Another architectural highlight is a limestone fireplace in the front hall. “It sort of became the cross axis of the whole house,” Wilson says. “You enter and here’s this fireplace that spikes through the center of the house.”
Wilson created a music room and library above the garage. Clerestory windows accent a barrel-vaulted ceiling, which arcs to 17½ feet at its apex. The grand piano sits in a bay window on the front of the house. “The pointed bay out front is a great spot to look up and down the street,” Wilson says. “It’s sort of like the prow of a ship.”
At the end of the hall is a spacious kitchen where Kristie cooks while the kids do homework and art projects at a honed granite counter snuggled between two columns. That counter opens to a dining area where the family and often the children’s friends eat together nearly every night. “We have a great dining table, and we have people coming over all the time,” says this ever-on-duty mother. “We always have room for more.”
Parents of three children of their own—Jackson, 11, Kate, 9, and Clay, 6, plus two dogs—the Edwardses’ lives are plenty busy. Kristie is a full-time mom and Mike, after retiring as an options trader, coaches at Chicago Hope Academy, a private school the couple helped found. Most nights the family expands to include their children’s friends and high school students attending Chicago Hope. Two boys live with the family during the school week, benefiting from Mike and Kristie’s attention and guidance. “We’re trying to expose them to a different way of life and opportunities,” Kristie says. “We correct their manners, get them to bed at certain times, and have them pitch in with chores. They are part of the family.”
Stone floors, marble and subway-tile backsplashes, coffered ceilings, and custom-made cabinets give the kitchen a vintage character appropriate to the house’s established neighborhood.
To minimize clutter in the kitchen, the microwave and a coffee machine for the coffee-loving Mike were built into a column.
The master bedroom is warmed with grass-cloth wall coverings and a cream-and-chocolate color scheme. That is the Edwardses’ Lhasapoo, Sophie, relaxing on the bed.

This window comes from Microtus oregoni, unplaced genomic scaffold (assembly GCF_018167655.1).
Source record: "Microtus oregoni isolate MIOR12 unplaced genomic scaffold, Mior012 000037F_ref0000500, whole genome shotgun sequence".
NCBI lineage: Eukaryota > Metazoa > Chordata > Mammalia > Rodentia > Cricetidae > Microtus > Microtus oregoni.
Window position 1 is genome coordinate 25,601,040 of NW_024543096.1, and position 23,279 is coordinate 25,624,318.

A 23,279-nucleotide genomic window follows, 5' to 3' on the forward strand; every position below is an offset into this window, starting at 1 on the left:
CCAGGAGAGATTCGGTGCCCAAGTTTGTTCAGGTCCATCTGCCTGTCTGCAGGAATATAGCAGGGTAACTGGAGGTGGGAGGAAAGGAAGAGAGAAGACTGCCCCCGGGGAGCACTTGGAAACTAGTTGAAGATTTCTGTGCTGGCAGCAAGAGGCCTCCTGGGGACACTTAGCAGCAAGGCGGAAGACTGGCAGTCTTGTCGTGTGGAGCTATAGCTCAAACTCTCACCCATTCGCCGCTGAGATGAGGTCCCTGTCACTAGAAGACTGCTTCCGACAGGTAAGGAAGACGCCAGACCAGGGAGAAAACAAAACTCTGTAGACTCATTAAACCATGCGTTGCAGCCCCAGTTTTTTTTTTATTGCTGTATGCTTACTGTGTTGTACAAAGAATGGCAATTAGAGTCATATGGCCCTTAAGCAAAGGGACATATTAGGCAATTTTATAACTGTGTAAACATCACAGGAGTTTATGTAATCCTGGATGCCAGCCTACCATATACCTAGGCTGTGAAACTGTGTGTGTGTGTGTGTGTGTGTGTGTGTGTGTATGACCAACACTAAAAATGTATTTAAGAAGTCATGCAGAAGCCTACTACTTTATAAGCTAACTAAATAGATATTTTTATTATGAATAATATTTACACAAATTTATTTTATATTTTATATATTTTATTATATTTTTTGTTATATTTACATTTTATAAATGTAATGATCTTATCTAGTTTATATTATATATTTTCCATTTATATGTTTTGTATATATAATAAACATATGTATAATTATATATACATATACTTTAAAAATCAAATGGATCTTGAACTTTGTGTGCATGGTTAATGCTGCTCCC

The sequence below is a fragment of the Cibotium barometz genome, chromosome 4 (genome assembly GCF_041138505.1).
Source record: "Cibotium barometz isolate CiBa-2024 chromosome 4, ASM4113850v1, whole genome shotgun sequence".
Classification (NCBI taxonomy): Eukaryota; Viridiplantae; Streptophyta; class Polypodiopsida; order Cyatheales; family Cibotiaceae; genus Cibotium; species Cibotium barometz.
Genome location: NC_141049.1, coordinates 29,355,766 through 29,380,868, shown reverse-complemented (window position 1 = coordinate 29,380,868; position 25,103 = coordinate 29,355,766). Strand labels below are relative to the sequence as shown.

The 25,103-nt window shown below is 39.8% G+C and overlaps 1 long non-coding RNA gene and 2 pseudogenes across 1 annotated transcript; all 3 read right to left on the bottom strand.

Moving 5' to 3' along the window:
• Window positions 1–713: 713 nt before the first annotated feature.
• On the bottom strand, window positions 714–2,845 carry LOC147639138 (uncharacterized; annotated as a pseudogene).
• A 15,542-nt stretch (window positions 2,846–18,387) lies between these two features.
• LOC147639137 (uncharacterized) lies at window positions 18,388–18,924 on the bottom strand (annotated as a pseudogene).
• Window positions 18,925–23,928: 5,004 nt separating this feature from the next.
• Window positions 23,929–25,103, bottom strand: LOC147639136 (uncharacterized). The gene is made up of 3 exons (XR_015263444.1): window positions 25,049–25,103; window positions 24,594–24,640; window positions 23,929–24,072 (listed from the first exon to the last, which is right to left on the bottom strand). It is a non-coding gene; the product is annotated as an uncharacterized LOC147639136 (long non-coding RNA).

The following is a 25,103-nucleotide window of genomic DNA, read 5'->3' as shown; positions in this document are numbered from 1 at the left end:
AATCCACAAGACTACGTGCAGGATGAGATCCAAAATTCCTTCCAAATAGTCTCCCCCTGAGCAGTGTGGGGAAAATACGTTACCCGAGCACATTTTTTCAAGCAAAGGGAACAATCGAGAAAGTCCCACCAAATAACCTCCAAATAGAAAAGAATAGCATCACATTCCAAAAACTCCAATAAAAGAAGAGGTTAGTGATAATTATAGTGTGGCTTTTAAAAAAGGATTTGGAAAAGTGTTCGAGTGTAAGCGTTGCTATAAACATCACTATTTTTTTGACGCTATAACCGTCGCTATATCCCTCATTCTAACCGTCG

“I think as parents we want to make sure our children understand that we are a part of a bigger world, and we have to think of people less fortunate,” says Kristie Edwards, shown here in the sunroom with Mike and their children Clay, Jackson, and Kate. “We are a religious family, and we believe this is how God intended it to be: We should help one another to the best of our abilities.”
Kristie and Mike Edwards have donated countless hours to helping African-American and Hispanic boys and girls in Chicago’s inner city. They began coaching Little League 15 years ago and were struck then with the need to do more for these youngsters. The Edwardses joined good friends Bob and Tina Muzikowski to found Chicago Hope Academy—a coed, nondenominational Christian high school on Chicago’s near west side.
“We felt that these children were getting lost in the cracks after the three months in the summer we spent with them,” Kristie says. “These weren’t necessarily the A or F students, but the B and C students who needed structure and guidance.”
In 2004, the Muzikowskis, the Edwardses, and other donors bought and renovated an old school building near downtown Chicago. The school opened in 2005 with about 72 students, and it now has about 115 boys and girls enrolled in grades 9 through 12.
Shortly after the school opened, Kristie and Mike opened their home to two students, who live with the family during the school week. “We have the space, so why not share?” Kristie asks.
For more information about Chicago Hope Academy, call 312/491-1600, or visit the school’s Web site, chicagohopeacademy.com.